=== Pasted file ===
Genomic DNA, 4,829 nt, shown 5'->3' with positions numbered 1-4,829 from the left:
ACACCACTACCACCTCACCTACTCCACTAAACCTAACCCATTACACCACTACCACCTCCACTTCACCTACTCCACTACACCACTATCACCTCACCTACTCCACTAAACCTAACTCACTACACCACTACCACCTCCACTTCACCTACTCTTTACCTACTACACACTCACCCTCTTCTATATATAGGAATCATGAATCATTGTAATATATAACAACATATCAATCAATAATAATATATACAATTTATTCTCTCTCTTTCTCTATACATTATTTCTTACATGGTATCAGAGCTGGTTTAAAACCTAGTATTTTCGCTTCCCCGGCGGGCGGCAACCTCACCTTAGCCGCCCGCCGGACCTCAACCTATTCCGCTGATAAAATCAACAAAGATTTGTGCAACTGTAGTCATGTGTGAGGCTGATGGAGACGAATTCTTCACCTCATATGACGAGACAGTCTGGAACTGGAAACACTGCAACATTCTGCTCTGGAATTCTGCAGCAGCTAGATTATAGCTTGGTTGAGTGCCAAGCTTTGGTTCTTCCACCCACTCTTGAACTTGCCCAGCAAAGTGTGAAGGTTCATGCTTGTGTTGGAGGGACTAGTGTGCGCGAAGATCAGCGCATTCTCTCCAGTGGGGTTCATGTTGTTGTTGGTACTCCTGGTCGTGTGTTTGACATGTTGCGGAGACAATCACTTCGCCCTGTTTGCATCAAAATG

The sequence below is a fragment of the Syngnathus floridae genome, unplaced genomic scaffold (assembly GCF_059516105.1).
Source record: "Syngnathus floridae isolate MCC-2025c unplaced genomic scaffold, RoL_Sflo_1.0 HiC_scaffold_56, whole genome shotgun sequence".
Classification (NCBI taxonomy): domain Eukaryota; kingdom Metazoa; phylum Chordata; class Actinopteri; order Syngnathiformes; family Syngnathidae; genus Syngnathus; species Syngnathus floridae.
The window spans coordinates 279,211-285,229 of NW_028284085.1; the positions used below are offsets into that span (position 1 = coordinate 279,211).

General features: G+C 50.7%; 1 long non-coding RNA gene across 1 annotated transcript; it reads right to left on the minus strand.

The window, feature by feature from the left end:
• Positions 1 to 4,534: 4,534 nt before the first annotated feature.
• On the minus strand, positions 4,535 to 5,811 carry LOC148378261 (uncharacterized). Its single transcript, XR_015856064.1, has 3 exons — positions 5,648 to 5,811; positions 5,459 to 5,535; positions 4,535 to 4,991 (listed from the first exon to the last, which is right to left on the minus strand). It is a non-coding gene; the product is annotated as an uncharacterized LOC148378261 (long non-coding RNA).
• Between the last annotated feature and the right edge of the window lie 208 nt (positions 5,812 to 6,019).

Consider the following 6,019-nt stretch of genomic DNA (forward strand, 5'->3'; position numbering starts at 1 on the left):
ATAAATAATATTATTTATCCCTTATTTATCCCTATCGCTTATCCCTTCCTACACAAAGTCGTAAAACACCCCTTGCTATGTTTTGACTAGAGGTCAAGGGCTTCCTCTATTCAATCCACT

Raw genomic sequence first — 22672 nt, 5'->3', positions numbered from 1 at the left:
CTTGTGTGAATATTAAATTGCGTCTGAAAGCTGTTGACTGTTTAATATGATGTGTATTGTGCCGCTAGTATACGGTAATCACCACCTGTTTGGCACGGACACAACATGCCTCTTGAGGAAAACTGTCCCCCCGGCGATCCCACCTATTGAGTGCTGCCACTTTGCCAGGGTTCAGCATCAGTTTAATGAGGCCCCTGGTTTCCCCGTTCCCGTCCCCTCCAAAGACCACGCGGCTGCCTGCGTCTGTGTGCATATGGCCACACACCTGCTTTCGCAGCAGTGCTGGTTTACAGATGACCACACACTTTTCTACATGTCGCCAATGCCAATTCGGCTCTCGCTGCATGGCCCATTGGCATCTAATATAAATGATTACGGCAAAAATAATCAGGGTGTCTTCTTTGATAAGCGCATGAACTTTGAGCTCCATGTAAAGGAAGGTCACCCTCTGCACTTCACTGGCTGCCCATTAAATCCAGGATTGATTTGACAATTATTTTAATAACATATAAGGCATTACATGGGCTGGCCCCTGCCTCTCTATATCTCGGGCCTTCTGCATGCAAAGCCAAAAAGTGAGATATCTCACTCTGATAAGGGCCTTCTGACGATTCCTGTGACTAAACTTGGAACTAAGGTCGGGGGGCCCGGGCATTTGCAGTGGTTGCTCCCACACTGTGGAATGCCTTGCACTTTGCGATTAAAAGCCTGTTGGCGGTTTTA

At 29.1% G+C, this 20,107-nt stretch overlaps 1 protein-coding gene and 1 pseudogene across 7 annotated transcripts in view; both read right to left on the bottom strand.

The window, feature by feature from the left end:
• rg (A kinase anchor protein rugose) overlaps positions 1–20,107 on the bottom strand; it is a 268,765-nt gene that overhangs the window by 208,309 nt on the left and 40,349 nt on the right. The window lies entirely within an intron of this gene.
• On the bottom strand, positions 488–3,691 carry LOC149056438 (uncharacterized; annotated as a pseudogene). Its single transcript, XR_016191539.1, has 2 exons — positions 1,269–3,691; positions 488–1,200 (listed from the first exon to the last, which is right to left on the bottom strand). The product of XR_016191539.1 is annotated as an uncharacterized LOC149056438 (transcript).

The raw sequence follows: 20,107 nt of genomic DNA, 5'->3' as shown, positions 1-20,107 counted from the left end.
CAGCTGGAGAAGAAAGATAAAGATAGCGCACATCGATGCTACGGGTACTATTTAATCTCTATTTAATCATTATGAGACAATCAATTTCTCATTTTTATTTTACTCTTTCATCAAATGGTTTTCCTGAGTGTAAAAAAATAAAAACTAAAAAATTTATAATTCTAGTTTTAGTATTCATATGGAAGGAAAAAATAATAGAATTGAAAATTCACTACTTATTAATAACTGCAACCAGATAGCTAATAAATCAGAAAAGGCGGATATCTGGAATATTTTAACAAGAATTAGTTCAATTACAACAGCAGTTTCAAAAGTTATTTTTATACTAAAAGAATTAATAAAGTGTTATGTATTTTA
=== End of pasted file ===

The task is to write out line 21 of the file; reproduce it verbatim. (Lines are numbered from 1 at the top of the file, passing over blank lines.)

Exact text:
CAGCTGGAGAAGAAAGATAAAGATAGCGCACATCGATGCTACGGGTACTATTTAATCTCTATTTAATCATTATGAGACAATCAATTTCTCATTTTTATTTTACTCTTTCATCAAATGGTTTTCCTGAGTGTAAAAAAATAAAAACTAAAAAATTTATAATTCTAGTTTTAGTATTCATATGGAAGGAAAAAATAATAGAATTGAAAATTCACTACTTATTAATAACTGCAACCAGATAGCTAATAAATCAGAAAAGGCGGATATCTGGAATATTTTAACAAGAATTAGTTCAATTACAACAGCAGTTTCAAAAGTTATTTTTATACTAAAAGAATTAATAAAGTGTTATGTATTTTA